Many years ago I was called into the office one Friday towards the end of November. I was a youth worker at the time, and had just won funding to set up and run a young fathers project as I’d been astounded at the lack of support for young dads at the point I’d become one myself. I thought it was an organisation-wide meeting to both celebrate that news and to assign various work across our teams.
It wasn’t. It was worse than I could have imagined.
Turns out that, with no more than that meeting’s notice, we were all out of work as the charity was closing down. We’d effectively gone bust, and the trustees had decided to cease operations with immediate effect. I was out of work for the first time in my life with no payment for November, no savings, no alternative income, maxed out credit cards before Christmas and with a newborn child and a partner dependent upon my income. In short, I was screwed.
We made do somehow thanks to the kindness of our landlord, me doing whatever jobs I could do to scrape together cash for food and some payment holidays until I could find a new job and we could get back on our feet somewhat.
Many months later my then-partner casually dropped into conversation that the shares she owned had gone up a little in value. Shares I knew nothing about. Shares we could have cashed in to get us through a horrific time period. Shares she told me she was instead saving for a rainy day, even though I thought it had been pissing down upon my head as I fought and scraped to put food on the table.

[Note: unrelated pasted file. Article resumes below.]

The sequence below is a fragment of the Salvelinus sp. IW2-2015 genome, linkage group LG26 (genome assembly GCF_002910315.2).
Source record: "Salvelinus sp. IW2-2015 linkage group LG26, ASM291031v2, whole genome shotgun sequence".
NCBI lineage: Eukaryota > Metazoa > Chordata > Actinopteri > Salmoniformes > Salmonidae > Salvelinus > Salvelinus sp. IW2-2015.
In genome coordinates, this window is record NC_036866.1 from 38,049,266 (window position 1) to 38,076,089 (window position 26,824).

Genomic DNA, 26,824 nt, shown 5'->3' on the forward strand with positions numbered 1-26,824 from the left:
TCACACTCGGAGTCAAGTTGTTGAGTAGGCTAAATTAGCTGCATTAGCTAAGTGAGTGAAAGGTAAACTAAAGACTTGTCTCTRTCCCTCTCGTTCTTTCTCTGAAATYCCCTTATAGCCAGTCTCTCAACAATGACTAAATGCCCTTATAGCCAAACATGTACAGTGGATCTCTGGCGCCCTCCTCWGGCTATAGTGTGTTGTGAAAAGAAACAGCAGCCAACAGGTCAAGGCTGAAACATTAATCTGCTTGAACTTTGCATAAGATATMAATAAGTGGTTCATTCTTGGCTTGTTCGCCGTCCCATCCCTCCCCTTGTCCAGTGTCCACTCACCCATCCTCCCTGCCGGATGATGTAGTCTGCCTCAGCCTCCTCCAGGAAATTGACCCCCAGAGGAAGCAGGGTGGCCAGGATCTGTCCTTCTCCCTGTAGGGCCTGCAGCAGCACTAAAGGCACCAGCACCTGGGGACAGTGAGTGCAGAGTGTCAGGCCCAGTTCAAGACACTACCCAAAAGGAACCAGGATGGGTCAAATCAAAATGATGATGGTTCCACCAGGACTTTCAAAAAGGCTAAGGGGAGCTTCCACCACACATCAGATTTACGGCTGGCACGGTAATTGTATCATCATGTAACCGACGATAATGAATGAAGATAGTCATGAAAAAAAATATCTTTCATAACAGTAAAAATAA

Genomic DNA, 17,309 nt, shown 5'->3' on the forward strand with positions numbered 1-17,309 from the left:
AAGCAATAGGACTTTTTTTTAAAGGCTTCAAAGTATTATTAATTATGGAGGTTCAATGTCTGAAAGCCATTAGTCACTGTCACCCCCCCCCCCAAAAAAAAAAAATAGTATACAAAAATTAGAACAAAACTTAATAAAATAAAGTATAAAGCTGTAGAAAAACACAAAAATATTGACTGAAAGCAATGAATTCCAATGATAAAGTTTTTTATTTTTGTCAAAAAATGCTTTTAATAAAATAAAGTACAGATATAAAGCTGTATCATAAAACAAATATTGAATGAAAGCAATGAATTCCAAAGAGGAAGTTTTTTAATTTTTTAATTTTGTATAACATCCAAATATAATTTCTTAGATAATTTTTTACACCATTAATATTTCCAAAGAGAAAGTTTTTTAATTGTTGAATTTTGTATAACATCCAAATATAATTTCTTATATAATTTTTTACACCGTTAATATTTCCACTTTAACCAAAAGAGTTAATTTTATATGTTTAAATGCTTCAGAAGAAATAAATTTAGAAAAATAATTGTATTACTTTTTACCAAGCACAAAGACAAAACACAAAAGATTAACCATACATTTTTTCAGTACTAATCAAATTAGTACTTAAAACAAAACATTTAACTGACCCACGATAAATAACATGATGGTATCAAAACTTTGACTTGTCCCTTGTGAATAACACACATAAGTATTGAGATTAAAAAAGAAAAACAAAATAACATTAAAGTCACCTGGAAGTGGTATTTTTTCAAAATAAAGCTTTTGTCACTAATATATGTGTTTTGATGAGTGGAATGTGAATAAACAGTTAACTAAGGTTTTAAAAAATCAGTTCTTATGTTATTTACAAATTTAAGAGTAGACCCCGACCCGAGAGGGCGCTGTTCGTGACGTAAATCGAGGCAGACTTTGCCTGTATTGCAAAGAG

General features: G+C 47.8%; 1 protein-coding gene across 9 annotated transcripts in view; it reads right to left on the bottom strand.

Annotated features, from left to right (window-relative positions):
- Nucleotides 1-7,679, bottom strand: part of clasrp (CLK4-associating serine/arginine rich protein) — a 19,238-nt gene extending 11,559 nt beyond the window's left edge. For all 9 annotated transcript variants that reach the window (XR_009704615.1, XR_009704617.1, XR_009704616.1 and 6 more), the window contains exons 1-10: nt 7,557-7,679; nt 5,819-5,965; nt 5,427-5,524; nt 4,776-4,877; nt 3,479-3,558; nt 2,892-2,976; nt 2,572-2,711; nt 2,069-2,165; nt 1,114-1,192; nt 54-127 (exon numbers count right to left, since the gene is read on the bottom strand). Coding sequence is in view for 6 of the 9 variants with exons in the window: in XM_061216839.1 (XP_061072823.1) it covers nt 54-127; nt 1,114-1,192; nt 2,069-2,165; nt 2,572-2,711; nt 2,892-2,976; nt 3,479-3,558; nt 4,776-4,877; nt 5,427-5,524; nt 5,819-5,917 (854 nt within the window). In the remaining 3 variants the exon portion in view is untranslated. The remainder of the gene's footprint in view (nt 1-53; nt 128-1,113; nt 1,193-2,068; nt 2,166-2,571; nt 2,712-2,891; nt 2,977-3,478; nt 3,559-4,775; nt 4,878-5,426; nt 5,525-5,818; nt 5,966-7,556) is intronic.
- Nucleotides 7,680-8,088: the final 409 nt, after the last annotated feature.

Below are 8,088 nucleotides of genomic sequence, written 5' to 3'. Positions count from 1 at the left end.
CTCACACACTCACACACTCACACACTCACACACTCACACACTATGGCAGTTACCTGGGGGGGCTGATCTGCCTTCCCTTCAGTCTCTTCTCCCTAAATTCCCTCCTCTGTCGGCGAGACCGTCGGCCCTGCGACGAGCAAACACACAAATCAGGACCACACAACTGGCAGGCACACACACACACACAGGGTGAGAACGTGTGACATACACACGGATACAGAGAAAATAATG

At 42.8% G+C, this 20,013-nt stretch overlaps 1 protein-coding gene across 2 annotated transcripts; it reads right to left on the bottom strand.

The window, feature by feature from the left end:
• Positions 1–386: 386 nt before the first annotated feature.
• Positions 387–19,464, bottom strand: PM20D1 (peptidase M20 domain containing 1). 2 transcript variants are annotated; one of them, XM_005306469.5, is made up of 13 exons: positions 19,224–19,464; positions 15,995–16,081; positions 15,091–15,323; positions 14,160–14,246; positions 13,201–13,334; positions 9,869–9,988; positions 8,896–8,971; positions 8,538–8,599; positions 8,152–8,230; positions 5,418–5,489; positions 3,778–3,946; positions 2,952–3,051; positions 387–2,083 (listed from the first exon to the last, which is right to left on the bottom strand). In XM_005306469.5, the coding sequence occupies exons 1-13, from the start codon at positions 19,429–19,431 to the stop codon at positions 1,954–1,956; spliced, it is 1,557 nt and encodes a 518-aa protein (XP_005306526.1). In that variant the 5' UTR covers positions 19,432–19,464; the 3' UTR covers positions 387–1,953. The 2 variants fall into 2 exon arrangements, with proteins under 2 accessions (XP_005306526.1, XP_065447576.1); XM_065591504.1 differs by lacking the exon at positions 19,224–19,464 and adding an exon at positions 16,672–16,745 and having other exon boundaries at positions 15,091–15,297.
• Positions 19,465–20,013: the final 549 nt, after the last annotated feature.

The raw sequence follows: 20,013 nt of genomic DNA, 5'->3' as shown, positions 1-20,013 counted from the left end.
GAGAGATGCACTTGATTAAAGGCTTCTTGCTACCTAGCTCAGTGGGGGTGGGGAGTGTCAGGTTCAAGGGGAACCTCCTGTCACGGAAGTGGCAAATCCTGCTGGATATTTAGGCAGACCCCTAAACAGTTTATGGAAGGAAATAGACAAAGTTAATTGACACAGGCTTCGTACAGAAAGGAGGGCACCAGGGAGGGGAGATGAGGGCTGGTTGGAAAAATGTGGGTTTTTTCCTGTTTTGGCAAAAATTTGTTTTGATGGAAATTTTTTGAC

This story came back to me recently as I was struggling with something. Recently it was Mental Health Awareness Week, a time for us all to be reminded to be kind both to each others and to ourselves. Kindness has been a byword for mental health this year in particular, and the self-care aspect has become especially prominent during lockdown as we’ve all faced life through a lens most of us have barely even begun to imagine until now.
The reason it came back to me is that men are idiots. No, stop denying it and hear me out. We are. In so many ways we are amazing creatures, but within every man you know, ever have known and ever will know is an idiot hidden by varying numbers of layers and thicknesses of confidence and competence, like a Russian doll of sometimes decreasing idiocy. And never is this more true than when it comes to mental health and getting support.
For those who are in loving relationships this support is on offer. Men have people to speak with; even if they don’t do so, they at least usually know that they can. For those of us who are single, however, it’s far more difficult. We are alone with our thoughts and our emotions 24/7, with little outlet to share our travails or triumphs. Just the voices that we don’t realise have been whispering in our ears all day, all week, all month, all year, until all we can hear are whisperings of failure and isolation and loneliness.
We may have friends, we may have family, we may have work and we may have children to speak with. Many of those closest to us often reach out to offer that very support, checking in on us and reaching out just to touch base. If anything, lockdown has made more people conscious of the need to do this than ever before, with video calls, remote beers and brief chats part of everyday life in a way that was unimaginable mere months ago.